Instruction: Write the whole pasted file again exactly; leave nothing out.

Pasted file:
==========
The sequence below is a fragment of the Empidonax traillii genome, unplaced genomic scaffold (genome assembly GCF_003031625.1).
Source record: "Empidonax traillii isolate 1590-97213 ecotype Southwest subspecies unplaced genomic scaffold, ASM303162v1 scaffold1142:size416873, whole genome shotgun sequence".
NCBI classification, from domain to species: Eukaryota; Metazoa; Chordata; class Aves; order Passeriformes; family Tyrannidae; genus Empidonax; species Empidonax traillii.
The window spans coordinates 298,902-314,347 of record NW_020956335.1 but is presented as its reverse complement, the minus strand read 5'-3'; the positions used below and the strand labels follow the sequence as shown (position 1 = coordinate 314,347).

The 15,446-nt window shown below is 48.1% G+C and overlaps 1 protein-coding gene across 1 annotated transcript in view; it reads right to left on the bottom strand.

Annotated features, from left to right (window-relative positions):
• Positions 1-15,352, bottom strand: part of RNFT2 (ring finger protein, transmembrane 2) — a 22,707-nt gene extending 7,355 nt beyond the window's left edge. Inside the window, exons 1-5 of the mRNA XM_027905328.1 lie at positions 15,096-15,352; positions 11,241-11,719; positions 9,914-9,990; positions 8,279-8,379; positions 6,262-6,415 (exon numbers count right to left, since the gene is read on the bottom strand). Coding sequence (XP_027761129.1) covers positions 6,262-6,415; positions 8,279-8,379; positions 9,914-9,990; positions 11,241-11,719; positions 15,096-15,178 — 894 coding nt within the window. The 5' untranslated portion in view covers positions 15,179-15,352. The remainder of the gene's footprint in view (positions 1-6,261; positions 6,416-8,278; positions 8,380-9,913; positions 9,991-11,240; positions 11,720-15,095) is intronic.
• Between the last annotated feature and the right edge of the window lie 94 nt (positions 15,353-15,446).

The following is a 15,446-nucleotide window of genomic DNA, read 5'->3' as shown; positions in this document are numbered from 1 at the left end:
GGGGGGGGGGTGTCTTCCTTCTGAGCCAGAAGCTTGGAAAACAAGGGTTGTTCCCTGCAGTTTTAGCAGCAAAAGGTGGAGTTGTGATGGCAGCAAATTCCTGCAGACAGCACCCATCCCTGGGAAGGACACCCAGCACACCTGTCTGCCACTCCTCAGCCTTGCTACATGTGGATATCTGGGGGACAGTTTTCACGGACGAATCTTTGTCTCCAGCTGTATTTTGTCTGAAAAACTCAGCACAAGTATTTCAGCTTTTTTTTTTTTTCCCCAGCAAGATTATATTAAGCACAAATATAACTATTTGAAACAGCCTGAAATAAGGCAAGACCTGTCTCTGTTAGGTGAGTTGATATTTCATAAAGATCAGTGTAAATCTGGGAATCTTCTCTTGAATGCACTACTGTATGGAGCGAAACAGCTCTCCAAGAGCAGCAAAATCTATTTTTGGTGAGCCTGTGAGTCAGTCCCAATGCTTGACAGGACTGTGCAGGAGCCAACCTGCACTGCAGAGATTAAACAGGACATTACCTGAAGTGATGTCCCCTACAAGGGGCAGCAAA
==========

The sequence below is a fragment of the Empidonax traillii genome, unplaced genomic scaffold (genome assembly GCF_003031625.1).
Source record: "Empidonax traillii isolate 1590-97213 ecotype Southwest subspecies unplaced genomic scaffold, ASM303162v1 scaffold1142:size416873, whole genome shotgun sequence".
NCBI classification, from domain to species: Eukaryota; Metazoa; Chordata; class Aves; order Passeriformes; family Tyrannidae; genus Empidonax; species Empidonax traillii.
The window spans coordinates 298,902-314,347 of record NW_020956335.1 but is presented as its reverse complement, the minus strand read 5'-3'; the positions used below and the strand labels follow the sequence as shown (position 1 = coordinate 314,347).

The 15,446-nt window shown below is 48.1% G+C and overlaps 1 protein-coding gene across 1 annotated transcript in view; it reads right to left on the bottom strand.

Annotated features, from left to right (window-relative positions):
• Positions 1-15,352, bottom strand: part of RNFT2 (ring finger protein, transmembrane 2) — a 22,707-nt gene extending 7,355 nt beyond the window's left edge. Inside the window, exons 1-5 of the mRNA XM_027905328.1 lie at positions 15,096-15,352; positions 11,241-11,719; positions 9,914-9,990; positions 8,279-8,379; positions 6,262-6,415 (exon numbers count right to left, since the gene is read on the bottom strand). Coding sequence (XP_027761129.1) covers positions 6,262-6,415; positions 8,279-8,379; positions 9,914-9,990; positions 11,241-11,719; positions 15,096-15,178 — 894 coding nt within the window. The 5' untranslated portion in view covers positions 15,179-15,352. The remainder of the gene's footprint in view (positions 1-6,261; positions 6,416-8,278; positions 8,380-9,913; positions 9,991-11,240; positions 11,720-15,095) is intronic.
• Between the last annotated feature and the right edge of the window lie 94 nt (positions 15,353-15,446).

The following is a 15,446-nucleotide window of genomic DNA, read 5'->3' as shown; positions in this document are numbered from 1 at the left end:
GGGGGGGGGGTGTCTTCCTTCTGAGCCAGAAGCTTGGAAAACAAGGGTTGTTCCCTGCAGTTTTAGCAGCAAAAGGTGGAGTTGTGATGGCAGCAAATTCCTGCAGACAGCACCCATCCCTGGGAAGGACACCCAGCACACCTGTCTGCCACTCCTCAGCCTTGCTACATGTGGATATCTGGGGGACAGTTTTCACGGACGAATCTTTGTCTCCAGCTGTATTTTGTCTGAAAAACTCAGCACAAGTATTTCAGCTTTTTTTTTTTTTCCCCAGCAAGATTATATTAAGCACAAATATAACTATTTGAAACAGCCTGAAATAAGGCAAGACCTGTCTCTGTTAGGTGAGTTGATATTTCATAAAGATCAGTGTAAATCTGGGAATCTTCTCTTGAATGCACTACTGTATGGAGCGAAACAGCTCTCCAAGAGCAGCAAAATCTATTTTTGGTGAGCCTGTGAGTCAGTCCCAATGCTTGACAGGACTGTGCAGGAGCCAACCTGCACTGCAGAGATTAAACAGGACATTACCTGAAGTGATGTCCCCTACAAGGGGCAGCAAA